A partnership may elect out of the centralized system (and it and its partners are governed by the prior rules) for a partnership tax year if it meets certain eligibility requirements. One of the eligibility requirements is that, for the tax year, the partnership is required to furnish 100 or less Schedules K1 with respect to its partners. Another eligibility requirement is that each of the partners is an individual, a deceased partner's estate, a C corporation, a foreign entity that would be required to be treated as a C corporation if it were a domestic entity, or an S corporation (provided special rules are met). The law provides that the IRS may issue regulations or other guidance with respect to how this rule will apply to other partners.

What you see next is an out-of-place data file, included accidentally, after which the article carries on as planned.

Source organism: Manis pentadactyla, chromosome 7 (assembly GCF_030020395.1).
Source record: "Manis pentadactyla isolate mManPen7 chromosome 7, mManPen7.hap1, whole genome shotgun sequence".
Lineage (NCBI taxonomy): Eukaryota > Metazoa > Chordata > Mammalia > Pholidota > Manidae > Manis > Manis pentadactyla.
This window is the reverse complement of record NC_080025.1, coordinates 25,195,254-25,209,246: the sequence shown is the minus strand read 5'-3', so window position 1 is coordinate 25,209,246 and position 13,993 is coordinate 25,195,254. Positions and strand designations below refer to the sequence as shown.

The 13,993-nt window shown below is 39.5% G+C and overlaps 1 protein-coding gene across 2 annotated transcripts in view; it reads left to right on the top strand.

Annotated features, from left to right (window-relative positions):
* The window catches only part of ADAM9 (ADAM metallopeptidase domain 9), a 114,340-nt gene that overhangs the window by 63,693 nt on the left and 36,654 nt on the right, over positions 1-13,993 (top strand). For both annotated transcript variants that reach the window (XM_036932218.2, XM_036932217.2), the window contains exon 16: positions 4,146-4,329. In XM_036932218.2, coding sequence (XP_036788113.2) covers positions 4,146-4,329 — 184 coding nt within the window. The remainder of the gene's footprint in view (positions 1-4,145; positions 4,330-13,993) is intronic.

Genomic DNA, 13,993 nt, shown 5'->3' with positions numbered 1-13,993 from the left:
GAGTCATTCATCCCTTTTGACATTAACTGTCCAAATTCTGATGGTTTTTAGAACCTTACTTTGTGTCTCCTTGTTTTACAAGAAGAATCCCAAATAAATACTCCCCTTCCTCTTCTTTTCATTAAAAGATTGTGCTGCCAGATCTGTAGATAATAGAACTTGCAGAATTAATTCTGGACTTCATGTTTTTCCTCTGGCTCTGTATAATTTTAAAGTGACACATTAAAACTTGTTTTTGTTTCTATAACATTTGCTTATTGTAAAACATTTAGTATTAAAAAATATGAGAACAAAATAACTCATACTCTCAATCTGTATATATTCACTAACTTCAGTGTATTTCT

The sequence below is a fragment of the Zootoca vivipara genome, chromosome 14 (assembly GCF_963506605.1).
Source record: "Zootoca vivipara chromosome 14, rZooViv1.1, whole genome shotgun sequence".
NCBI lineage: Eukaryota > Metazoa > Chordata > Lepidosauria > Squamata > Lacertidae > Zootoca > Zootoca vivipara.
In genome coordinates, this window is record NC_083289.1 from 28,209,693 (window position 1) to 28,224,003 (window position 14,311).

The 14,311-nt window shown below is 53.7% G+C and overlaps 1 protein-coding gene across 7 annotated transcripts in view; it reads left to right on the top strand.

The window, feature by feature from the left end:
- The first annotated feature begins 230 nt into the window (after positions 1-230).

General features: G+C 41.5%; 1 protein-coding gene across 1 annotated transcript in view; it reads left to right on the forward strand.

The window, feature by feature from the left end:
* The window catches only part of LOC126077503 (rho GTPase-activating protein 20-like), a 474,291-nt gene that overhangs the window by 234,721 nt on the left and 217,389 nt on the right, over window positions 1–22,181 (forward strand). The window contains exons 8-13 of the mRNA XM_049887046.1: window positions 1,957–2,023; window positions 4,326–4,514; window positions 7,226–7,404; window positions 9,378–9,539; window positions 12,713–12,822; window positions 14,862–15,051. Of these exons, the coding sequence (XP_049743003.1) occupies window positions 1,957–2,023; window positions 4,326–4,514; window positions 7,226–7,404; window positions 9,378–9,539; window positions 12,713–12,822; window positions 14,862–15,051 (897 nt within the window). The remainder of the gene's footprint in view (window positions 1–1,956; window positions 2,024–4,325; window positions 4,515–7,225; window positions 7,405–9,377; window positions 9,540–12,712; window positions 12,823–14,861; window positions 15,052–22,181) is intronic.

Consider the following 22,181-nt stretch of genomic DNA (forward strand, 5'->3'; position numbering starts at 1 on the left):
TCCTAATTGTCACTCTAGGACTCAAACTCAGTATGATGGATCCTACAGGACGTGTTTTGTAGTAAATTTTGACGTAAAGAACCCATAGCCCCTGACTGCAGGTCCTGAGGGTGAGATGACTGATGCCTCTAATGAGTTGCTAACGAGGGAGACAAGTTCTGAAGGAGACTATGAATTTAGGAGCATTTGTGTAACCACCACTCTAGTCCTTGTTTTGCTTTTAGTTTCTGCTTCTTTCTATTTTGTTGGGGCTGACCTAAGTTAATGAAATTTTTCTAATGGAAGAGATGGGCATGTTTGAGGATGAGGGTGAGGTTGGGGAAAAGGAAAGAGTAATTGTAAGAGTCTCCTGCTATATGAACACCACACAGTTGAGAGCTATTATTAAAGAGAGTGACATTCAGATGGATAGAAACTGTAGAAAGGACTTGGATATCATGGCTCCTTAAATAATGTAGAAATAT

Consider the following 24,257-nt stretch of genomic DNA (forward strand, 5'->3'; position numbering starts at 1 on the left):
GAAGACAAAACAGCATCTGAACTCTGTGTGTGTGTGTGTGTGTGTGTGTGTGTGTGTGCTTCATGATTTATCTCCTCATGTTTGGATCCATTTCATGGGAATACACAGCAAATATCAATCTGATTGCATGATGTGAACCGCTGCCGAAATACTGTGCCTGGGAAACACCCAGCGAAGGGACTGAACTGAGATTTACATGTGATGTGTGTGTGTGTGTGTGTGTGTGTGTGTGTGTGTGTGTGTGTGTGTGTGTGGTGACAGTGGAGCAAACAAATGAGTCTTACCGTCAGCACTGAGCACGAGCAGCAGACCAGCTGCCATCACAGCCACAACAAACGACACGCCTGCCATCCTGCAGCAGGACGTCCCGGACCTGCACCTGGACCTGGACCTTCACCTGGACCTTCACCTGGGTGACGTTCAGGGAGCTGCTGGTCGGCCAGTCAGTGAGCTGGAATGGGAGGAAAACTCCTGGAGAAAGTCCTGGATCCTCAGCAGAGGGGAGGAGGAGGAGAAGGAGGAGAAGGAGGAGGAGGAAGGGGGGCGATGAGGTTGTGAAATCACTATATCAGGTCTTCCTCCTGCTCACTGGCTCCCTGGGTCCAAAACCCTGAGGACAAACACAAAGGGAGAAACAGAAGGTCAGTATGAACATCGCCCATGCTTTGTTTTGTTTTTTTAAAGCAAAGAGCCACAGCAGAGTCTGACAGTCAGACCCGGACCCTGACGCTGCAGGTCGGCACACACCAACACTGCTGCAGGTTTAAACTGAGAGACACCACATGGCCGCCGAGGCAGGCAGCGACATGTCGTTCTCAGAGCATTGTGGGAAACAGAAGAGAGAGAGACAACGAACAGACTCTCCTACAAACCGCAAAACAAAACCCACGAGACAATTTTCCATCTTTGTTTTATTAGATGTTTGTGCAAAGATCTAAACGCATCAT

Because partnerships that have a partnership as a partner are not listed as entitles that can opt-out, many practitioners assumed that a tiered partnership could not make the opt-out election. However, the Blue Book seems to negate that assumption. According to the Blue Book, to the extent that such rules are consistent with prompt and efficient collection of tax attributable to the income of partnerships and partners, IRS guidance may provide rules permitting an opt-out election in the case of a partnership (the first partnership) with one or more direct or indirect partners which are themselves partnerships. Under any such guidance with respect to tiered partnerships, the sum of all direct and indirect partners (including each partnership and its partners) may not exceed 100 persons with respect to which a statement must be furnished, and each partner must be identified. That is, eligibility of the first partnership to make the election requires the first partnership to include (in a manner prescribed by the IRS) a disclosure of the name and taxpayer identification number (TIN) of each direct partner of the first partnership and each indirect partner (including each partnership and its partners) in every tier, and requires that each is taken into account in determining whether the 100-or-fewer-statements criterion is met.